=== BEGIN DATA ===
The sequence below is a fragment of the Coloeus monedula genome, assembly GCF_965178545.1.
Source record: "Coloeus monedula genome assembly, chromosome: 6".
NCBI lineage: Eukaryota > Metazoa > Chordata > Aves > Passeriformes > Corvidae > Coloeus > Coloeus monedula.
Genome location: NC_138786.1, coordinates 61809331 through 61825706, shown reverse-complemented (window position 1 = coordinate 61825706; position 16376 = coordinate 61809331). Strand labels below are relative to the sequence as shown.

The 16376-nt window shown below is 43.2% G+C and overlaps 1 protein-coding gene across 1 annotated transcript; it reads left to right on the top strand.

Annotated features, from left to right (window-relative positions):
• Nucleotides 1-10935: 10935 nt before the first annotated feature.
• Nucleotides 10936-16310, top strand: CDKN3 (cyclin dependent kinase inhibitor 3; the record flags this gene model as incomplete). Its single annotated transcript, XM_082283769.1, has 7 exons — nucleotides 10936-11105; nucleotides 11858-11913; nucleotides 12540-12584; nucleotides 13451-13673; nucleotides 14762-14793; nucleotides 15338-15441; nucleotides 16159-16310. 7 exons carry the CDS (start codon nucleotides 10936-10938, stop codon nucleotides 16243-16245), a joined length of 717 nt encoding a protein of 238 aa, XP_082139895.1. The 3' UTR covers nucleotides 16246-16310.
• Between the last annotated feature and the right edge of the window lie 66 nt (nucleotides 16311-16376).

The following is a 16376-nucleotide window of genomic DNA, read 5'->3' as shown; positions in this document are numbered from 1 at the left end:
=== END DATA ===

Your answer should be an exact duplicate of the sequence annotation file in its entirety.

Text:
The sequence below is a fragment of the Coloeus monedula genome, assembly GCF_965178545.1.
Source record: "Coloeus monedula genome assembly, chromosome: 6".
NCBI lineage: Eukaryota > Metazoa > Chordata > Aves > Passeriformes > Corvidae > Coloeus > Coloeus monedula.
Genome location: NC_138786.1, coordinates 61809331 through 61825706, shown reverse-complemented (window position 1 = coordinate 61825706; position 16376 = coordinate 61809331). Strand labels below are relative to the sequence as shown.

The 16376-nt window shown below is 43.2% G+C and overlaps 1 protein-coding gene across 1 annotated transcript; it reads left to right on the top strand.

Annotated features, from left to right (window-relative positions):
• Nucleotides 1-10935: 10935 nt before the first annotated feature.
• Nucleotides 10936-16310, top strand: CDKN3 (cyclin dependent kinase inhibitor 3; the record flags this gene model as incomplete). Its single annotated transcript, XM_082283769.1, has 7 exons — nucleotides 10936-11105; nucleotides 11858-11913; nucleotides 12540-12584; nucleotides 13451-13673; nucleotides 14762-14793; nucleotides 15338-15441; nucleotides 16159-16310. 7 exons carry the CDS (start codon nucleotides 10936-10938, stop codon nucleotides 16243-16245), a joined length of 717 nt encoding a protein of 238 aa, XP_082139895.1. The 3' UTR covers nucleotides 16246-16310.
• Between the last annotated feature and the right edge of the window lie 66 nt (nucleotides 16311-16376).

The following is a 16376-nucleotide window of genomic DNA, read 5'->3' as shown; positions in this document are numbered from 1 at the left end: